By: David Templeton
John Lasseter has manufactured entire worlds out ofthin air.
The co-founder of Pixar Animation Studios in Emeryville,California, and one of the masterminds behind themovie hits “Toy Story,” “ToyStory 2,” “A Bug’s Life,”“Monsters, Inc.” and “FindingNemo” has made stained-glasswindows walk, brought toys to life and taught bugs tospeak.
In other words, with more than hisshare of technological and cinematicmiracles, there seems to be nothingthat Lasseter can’t do.
But when his son Sam was diagnosedwith type 1 diabetes shortlyafter turning 9, Lasseter admits thathe was knocked for a loop, suddenlyleft feeling uncharacteristically uncertainand powerless.
‘Something That No ParentEver Wants to Hear’
“It’s something that no parent everwants to hear,” says Lasseter, who isthe father of five boys. “To hear thatyour son or daughter has a life-threatening,lifelong disease—news like that just shakes your world.”
Speaking from his home in Sonoma,Lasseter describes the momentalmost two years ago when he firstrealized that something was wrongwith Sam.
“Sam is really an amazing soccerplayer,” he says, “and I always lovewatching him play on his youth soccerteam. . . . One day, we were at thisone game, and every time he made arun at the ball, afterward he’d have tostop and lean over—completely out ofbreath. I was thinking, ‘Okay. Something’swrong. That’s not Sam.’”
The young boy, it turns out, hadalso been experiencing the classicsymptoms of excessive thirst and urination.When a family friend who is adoctor suggested that his conditionmight be diabetes, Sam was admittedto the University of California, SanFrancisco, medical center. It was therethat the diabetes diagnosis was confirmed.
“Boom. That was it,” remembersLasseter. “Sam’s whole life changed.Our whole life changed.”
For the next several weeks, theLasseters devoted themselves to learningabout diabetes.
“I wanted to know the whole historyof diabetes,” Lasseter says. “Iwanted some perspective on how farwe have to go to find a cure. Lookingat Sam, who was so scared—as a parent,it just rips your heart out. Thatfeeling, that moment, I still haven’tbeen able to shake it. One of thethings you go through is to think,‘Man! If there’s a way I can do anythingso this doesn’t happen to otherfamilies in the future, then I’m there!Just show me what I can do!’”
Support From Pixar Colleagues
Over the next days and weeks,Lasseter learned that many of hisPixar colleagues had diabetes, as theybegan dropping by his office to sharetheir experience and support.
One important ally was actor JohnRatzenberger, best known as Clifffrom the television show “Cheers.”Ratzenberger is the only performer tohave supplied a character’s voice inevery Pixar film (he’s Hamm thepiggy bank in both “Toy Story”movies, P.T. Flea in “A Bug’s Life,” theYeti in “Monsters, Inc.” and a schoolof moonfish in “Finding Nemo”).Ratzenberger’s son, now a teenager,has had type 1 since he was in elementaryschool.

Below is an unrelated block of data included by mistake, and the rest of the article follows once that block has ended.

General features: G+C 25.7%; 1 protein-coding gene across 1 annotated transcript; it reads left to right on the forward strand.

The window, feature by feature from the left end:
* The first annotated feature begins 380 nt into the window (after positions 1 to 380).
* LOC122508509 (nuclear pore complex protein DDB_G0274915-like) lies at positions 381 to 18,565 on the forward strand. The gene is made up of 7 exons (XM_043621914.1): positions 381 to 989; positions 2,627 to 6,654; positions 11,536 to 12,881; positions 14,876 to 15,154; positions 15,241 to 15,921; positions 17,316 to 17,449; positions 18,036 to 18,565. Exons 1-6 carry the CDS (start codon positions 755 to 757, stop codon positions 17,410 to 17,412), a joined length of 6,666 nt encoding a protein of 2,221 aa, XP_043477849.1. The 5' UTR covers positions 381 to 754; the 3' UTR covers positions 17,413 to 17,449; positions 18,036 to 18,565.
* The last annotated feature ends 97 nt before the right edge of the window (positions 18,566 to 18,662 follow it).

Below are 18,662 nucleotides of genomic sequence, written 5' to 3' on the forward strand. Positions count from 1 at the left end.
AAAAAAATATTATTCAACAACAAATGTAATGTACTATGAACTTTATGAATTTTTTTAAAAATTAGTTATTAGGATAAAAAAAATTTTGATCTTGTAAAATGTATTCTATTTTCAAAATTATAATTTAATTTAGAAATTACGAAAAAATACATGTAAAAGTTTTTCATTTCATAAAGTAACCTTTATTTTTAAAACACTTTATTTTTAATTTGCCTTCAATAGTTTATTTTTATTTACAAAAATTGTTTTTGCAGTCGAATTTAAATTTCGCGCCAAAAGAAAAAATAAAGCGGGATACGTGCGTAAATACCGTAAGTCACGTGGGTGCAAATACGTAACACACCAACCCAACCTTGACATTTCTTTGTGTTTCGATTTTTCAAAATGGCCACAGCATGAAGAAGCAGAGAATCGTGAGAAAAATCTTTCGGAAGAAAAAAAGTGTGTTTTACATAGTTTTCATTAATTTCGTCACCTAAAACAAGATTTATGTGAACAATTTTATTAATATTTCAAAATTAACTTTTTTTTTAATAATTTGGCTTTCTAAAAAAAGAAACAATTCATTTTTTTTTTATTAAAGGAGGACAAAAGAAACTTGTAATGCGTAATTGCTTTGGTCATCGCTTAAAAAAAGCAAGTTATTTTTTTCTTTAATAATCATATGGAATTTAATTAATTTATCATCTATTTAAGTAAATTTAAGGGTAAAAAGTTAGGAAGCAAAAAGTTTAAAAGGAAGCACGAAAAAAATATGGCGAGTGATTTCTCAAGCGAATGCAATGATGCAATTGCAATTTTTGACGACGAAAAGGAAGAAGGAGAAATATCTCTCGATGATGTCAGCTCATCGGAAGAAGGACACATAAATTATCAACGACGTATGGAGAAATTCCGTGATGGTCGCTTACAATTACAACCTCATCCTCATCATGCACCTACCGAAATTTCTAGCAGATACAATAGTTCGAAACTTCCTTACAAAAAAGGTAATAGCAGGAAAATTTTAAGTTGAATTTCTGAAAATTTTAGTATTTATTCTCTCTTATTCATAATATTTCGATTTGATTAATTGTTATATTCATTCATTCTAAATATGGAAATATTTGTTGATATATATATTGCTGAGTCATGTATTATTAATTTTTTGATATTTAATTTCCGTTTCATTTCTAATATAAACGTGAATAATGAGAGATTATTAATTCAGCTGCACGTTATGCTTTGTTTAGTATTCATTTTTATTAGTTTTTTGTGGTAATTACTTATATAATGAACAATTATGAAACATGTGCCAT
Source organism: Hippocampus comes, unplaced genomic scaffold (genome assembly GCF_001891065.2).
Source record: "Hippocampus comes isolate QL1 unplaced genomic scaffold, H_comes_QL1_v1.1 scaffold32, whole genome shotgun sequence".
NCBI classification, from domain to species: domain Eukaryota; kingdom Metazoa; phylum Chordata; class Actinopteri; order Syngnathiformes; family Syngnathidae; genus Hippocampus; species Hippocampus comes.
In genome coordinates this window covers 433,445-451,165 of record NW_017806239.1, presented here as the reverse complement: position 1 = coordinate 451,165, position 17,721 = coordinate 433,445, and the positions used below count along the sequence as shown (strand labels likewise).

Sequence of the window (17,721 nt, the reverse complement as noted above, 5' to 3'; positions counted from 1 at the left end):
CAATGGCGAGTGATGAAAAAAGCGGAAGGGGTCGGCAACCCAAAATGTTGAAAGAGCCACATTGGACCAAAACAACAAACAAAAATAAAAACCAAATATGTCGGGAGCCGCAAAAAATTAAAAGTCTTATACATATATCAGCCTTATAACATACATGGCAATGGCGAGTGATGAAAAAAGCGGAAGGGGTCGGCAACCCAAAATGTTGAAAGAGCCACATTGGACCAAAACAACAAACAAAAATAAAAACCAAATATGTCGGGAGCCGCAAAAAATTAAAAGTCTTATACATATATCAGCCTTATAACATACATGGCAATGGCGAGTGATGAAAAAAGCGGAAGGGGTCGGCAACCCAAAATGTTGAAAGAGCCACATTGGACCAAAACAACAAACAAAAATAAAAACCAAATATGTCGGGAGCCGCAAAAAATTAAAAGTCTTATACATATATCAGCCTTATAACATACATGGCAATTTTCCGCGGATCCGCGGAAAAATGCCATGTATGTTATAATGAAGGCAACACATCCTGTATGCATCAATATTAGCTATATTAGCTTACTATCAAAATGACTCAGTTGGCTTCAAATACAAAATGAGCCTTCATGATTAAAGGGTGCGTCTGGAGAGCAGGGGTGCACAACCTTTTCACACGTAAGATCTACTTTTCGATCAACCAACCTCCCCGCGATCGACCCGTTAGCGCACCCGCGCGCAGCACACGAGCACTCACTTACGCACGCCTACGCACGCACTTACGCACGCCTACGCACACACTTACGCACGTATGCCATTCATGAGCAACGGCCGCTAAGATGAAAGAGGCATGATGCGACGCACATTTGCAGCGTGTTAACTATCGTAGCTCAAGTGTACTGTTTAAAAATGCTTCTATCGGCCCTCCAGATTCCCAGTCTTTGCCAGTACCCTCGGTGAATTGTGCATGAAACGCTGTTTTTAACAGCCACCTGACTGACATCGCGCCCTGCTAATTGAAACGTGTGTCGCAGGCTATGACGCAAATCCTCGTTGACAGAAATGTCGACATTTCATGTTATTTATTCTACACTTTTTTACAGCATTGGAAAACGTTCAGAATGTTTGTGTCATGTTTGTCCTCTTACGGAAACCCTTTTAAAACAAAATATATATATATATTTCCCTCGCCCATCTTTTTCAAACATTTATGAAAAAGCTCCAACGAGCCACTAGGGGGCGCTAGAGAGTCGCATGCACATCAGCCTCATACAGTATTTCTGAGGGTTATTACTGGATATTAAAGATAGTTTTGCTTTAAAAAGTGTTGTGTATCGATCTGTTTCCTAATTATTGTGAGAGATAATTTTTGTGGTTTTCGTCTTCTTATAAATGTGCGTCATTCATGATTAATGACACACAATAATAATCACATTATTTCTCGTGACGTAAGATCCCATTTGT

“When you’re a parent whose childis diagnosed with diabetes,” saysRatzenberger, who for years hasworked to raise money for diabetesresearch, “the first thing that happensis that the earth swallows you whole.That’s exactly what happens. All of asudden, your perfect kid is hit withthis life-and-death battle, and, as aparent, it’s the end of the world foryou. But your job as a parent is toscale back up out of that hole andlearn to take care of your child.”
Ratzenberger is a major financialsupporter of childrenwithdiabetes.com,an online service created to supportchildren and families living with diabetes.Ratzenberger “helped out a lotwith emotional support,” according toLasseter. “We talked a lot, and he startedintroducing us to a lot of great people.It’s a wonderful community, thepeople who are working for a cure fordiabetes.”
‘Finding Nemo’ ScreeningBenefits Diabetes Research
For several years, with Lasseter’s support,Ratzenberger has hosted advancescreenings of Pixar films in LosAngeles as fundraisers for diabetes-relatedorganizations.
After Sam was diagnosed, John andNancy Lasseter quickly decided to putfuture films to use raising money forthe Juvenile Diabetes Research Foundation(JDRF). In early May 2003, a$500-a-seat dinner and auction atPixar Studios—highlighted by an earlysneak peek at “Finding Nemo”—raisednearly half a million dollars. This wasadded to the $140,000 collected earlierat a similar event held beforethe English-language release of theOscar-winning “Spirited Away,” aproject for which Lasseter was executiveproducer, with Ratzenberger contributingthe voice of an irritable frog.
“We’re very fortunate,” Lasseteracknowledges. “We’ve worked hardfor it, but with these movies, we’vebeen given a wonderful opportunityto help out where it counts.”
Back to Soccer and Diving
Asked whether Sam has returned toplaying sports, Lasseter shouts, “Heck,yeah! And that’s not all. The thing I’mproudest of is that Sam—who’s tenyears old now—was certified lastThanksgiving as a scuba diver.”
Both Lasseter and his wife havebeen divers for decades, and now thewhole family is certified. To make surethat Sam stays safe, father and sonhave developed a series of hand signalsto communicate about blood-glucoselevels and the like, even dozensof feet underwater.
“If I want to ask, ‘Howare you feeling? How’syour blood [glucose]?’ Ipoint to his finger, as inpricking a finger to checkyour blood,” Lasseter explains.“And he’ll give mean okay sign or a thumbs-downsign to say he’s feelinglow.”
Lasseter keeps a tube ofglucose gel handy whilediving.
“We call it cake frosting,”he says. He’s alwaysprepared to give Sam anunderwater glucose squirt if the boystarts to feel dangerously low.
“The thing is, he’s a certified scubadiver!” Lasseter laughs. “At ten yearsold . . . he’s scuba diving! I’m so incrediblyproud of him. He wouldn’t let thedisease get in his way. . . . And now,he’s just an amazing little scuba diver.”
“Of course,” the proud father grins,“he’s always been a pretty amazingkid.”